A peek Into My Kitchen: Asparagus, Scorpios and Reproductive Organs (easy recipe)

I found myself in the most bizarre twitter conversation earlier today…

Here goes:

Wendi Aarons : As a Scorpio myself, I’m not sure I want to eat a plate full of asparagus just to keep my nether regions happy.

Wendy Bradford : Oddly enough that is what I ate last night #Scorpio @feelWeirdAboutItNow

Clearly, I couldn’t let such a conversation rest without sticking in my two cents. Not only am I a Scorpio, but, lo and behold, I had just purchased a massive bag of asparagus from Costco on Friday in addition to having already bought two bunches from Fresh Direct because they were on special…

So, in I chimed, and was directed to a clip from this mornings Today Show in which Jenny McCarthy and chef/astrologer Sabra Ricci do indeed mention Scorpios, asparagus and reproductive organs as part of a segment touting Ricci’s new cookbook Lobster for Leos, Cookies for Capricorns: An Astrology Lover’s Cookbook . The premise is that each astrological sign governs a different part of the body, so people should eat foods that bolster the organ governed by their sign.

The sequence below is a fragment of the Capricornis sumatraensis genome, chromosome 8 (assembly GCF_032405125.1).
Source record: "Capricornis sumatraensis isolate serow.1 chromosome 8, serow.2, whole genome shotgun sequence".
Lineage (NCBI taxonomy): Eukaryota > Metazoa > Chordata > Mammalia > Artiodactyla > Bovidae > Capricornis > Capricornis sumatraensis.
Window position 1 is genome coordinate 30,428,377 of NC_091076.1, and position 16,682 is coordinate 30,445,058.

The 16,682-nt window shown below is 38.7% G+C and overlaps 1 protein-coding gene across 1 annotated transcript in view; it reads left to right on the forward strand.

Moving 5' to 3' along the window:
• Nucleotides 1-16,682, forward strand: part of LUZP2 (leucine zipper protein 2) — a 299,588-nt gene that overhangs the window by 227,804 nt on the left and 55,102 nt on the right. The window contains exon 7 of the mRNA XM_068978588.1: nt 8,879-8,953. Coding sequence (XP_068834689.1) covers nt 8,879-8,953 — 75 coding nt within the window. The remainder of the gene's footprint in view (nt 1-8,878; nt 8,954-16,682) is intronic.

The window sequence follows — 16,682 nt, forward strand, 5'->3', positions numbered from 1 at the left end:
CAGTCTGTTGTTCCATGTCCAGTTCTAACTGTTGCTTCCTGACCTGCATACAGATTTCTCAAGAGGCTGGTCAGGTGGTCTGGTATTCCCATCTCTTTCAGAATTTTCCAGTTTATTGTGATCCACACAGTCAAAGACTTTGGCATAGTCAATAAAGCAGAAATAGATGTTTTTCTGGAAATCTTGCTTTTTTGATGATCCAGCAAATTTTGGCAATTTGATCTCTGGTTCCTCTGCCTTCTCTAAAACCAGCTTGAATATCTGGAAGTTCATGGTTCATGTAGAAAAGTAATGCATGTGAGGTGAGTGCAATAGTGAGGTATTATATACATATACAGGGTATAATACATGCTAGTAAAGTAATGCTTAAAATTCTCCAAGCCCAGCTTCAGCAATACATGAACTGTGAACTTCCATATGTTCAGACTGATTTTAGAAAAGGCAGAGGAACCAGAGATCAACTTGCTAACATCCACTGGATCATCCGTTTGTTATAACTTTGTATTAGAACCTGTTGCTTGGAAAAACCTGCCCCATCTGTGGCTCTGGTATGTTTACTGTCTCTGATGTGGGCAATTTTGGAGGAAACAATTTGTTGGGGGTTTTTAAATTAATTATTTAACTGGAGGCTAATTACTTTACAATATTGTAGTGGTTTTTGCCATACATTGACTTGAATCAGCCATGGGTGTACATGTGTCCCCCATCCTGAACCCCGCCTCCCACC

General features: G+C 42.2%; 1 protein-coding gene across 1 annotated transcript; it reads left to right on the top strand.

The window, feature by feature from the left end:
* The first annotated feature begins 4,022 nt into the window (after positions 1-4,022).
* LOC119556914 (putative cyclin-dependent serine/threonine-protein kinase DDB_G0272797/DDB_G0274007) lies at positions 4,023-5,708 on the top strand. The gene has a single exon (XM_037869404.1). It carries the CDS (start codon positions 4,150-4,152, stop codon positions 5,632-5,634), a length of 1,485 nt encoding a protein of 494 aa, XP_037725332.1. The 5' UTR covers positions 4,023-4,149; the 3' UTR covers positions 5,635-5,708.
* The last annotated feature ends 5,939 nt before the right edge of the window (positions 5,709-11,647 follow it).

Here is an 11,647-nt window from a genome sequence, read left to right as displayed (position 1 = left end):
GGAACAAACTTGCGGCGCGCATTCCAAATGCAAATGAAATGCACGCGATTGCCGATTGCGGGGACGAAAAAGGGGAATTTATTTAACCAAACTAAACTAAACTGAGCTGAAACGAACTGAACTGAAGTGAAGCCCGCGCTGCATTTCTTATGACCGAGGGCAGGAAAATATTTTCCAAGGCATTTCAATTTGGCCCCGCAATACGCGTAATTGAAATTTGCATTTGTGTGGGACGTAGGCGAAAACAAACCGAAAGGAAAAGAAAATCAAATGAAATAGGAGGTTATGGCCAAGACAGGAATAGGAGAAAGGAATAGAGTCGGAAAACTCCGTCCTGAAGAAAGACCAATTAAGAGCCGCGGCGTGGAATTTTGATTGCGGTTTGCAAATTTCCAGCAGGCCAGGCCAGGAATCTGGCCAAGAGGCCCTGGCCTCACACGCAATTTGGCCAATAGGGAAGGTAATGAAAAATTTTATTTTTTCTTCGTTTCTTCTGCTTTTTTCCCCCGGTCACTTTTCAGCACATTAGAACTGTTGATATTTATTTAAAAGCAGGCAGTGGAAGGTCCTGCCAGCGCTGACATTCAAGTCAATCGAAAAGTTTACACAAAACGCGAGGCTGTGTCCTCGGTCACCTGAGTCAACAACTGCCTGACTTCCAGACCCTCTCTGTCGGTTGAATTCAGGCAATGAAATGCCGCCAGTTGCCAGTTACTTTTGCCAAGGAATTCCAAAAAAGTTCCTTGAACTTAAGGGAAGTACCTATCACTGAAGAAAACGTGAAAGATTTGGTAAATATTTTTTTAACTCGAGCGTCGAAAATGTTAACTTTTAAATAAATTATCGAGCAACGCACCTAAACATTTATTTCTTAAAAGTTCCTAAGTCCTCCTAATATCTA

Though it sounds like a whole lot of nonsense to me in terms of specific health benefits, the recipes that Ricci shares do seem healthful and delicious–and the cookbook looks like a really fun read and would probably make a great gag gift.


Since I do have all of those asparagus in the fridge, I figured that I might as well share my favorite simple asparagus recipe with you 🙂

Roasted Asparagus

2 bunches green asparagus (you can use more or fewer, depending upon how many you need)

a teaspoon or two of sea salt

freshly ground black pepper

2 Tbsp olive oil

1.Preheat oven to 400 degrees F.

2. To trim asparagus:  Hold each asparagus in two hands, and bend slightly–snapping off the tough bottoms at their natural break.  If you want them to be pretty, trim the jagged edges with a knife.  Rinse asparagus in cold water (I also swish the tips in a bowl of cold water to make sure that no little bugs are living inside.)

3. Arrange asparagus, in a single layer, on a foil lined cookie sheet.

4. Drizzle with olive oil, sprinkle with salt and pepper and smush them around with your hands to make sure that the asparagus are all coated with goodness.

5. Roast for 10-15 minutes, depending on thickness of asparagus and your preferred doneness.

Please don’t turn them into a brown mushy mess, if that’s what you want–just go buy canned ones.

Tip: Asparagus look like a little bit like paint brushes, so young children may enjoy dipping the brush end in salad dressing or some other mushy food and ‘painting’ their plates while they eat.

Note: Asparagus can be somewhat stringy and hard to chew for toddlers, so watch them carefully! You may even want to cut them up into bite-sized pieces.


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